Scientists have genetically engineered monkeys so that they exhibit behaviours similar to autism, with a goal of testing potential therapies on the animals in hopes that their resemblance to humans will yield more answers about the disorder.
The scientists found that the monkeys showed "very similar behaviours related to human autism patients, including repetitive behaviours, increased anxiety and most importantly, defects in social interactions," said Zilong Qiu, a leader of the research at the Institute of Neuroscience at the Chinese Academy of Sciences in Shanghai. The team is now imaging the brains of the monkeys, he said, "trying to identify the deficiency in the brain circuits that is responsible for the autism-like behaviour".
The research, published in the journal Nature, appears to be the furthest along of several research efforts involving monkeys, usually marmosets or macaques, engineered with genes linked to autism.
Much autism research has focused on mice because they are inexpensive and reproduce quickly. Although mice engineered with other genes have developed some autism-like behaviours, the complexity and variability of autism are difficult to study in those less-advanced animals.
"Mice are not in the same league when you're talking about doing models of social cognition and interaction," said Jonathan Sebat, chief of the Beyster Centre of Psychiatric Genomics at the University of California San Diego, who was not involved in the monkey research. "They're not even close."
Not only are mouse brains simpler than primate brains, but "mice reach maturity in a matter of months, and that doesn't give you a lot of time to study their development," said Sebat. "It's very logical that a primate would make a better model of human development and neurodegeneration. It's a no-brainer."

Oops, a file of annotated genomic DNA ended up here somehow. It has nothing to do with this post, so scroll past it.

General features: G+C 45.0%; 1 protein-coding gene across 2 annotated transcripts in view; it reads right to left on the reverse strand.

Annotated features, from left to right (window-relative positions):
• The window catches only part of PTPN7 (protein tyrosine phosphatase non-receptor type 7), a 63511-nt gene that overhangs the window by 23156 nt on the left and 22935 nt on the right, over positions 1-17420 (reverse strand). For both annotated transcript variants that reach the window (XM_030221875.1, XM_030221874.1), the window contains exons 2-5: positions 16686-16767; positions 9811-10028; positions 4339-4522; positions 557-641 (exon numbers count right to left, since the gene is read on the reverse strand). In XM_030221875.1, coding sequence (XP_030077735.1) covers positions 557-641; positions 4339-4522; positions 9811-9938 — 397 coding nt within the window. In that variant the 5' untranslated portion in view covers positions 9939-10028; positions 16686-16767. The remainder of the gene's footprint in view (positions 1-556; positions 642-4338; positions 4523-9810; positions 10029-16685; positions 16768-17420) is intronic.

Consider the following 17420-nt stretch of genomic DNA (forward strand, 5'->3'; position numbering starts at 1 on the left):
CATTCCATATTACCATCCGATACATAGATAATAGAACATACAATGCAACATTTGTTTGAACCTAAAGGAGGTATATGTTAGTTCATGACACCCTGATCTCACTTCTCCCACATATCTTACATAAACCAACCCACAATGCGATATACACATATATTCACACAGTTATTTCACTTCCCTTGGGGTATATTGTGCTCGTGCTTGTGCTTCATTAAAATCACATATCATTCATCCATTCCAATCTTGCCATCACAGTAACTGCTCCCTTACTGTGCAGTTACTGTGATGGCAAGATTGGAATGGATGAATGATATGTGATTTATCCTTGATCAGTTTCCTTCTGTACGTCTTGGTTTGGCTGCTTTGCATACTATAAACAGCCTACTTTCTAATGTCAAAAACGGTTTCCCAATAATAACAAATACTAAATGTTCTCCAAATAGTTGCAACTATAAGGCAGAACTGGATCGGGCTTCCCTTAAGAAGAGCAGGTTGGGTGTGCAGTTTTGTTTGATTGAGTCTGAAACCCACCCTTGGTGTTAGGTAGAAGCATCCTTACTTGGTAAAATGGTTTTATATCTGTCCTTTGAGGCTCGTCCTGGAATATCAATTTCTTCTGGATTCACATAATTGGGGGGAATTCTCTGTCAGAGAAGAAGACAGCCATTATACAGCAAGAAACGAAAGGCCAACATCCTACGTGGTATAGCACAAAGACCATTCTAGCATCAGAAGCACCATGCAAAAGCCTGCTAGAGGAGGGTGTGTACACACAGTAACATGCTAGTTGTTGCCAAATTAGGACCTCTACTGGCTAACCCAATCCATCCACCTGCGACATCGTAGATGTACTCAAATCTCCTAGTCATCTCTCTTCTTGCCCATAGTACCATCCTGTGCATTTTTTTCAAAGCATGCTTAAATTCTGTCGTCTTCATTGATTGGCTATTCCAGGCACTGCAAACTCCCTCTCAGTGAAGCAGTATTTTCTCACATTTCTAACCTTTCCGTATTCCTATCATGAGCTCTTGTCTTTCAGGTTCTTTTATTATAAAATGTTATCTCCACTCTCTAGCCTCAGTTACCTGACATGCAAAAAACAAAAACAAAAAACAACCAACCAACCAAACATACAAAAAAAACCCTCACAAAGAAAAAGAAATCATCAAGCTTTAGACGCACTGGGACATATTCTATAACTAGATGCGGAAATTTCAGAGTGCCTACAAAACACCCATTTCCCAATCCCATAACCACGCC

Previously, US scientists have created monkeys with the mutation for Huntington's disease.
At the Institute of Neuroscience in China, other researchers are creating monkeys with genes linked to neuromotor and psychiatric disorders, said the director, Mu-Ming Poo.
The overarching cause of autism is still unknown, and cases have been linked to about 100 mutations, some inherited and some developing spontaneously.
The monkeys in the newly published research did not exhibit every aspect of autism or even every aspect of the genetic autism-like disorder the scientists were seeking to mirror. That disorder, MECP2 duplication syndrome, occurs when people, especially boys, inherit two copies of the MECP2 gene.
The scientists used an inactive virus to inject the human MECP2 gene into eggs of female monkeys and then artificially inseminated the eggs and implanted the embryos into surrogate monkeys. They ended up with eight carrying the gene in the cortex and cerebellum of their brains.
The monkeys did not all have two copies of MECP2, as in the human syndrome, but most had more MECP2 than normal, an overexpression of the gene. The genetic change and the social deficits were also transmitted to a second generation of monkeys, Qiu said.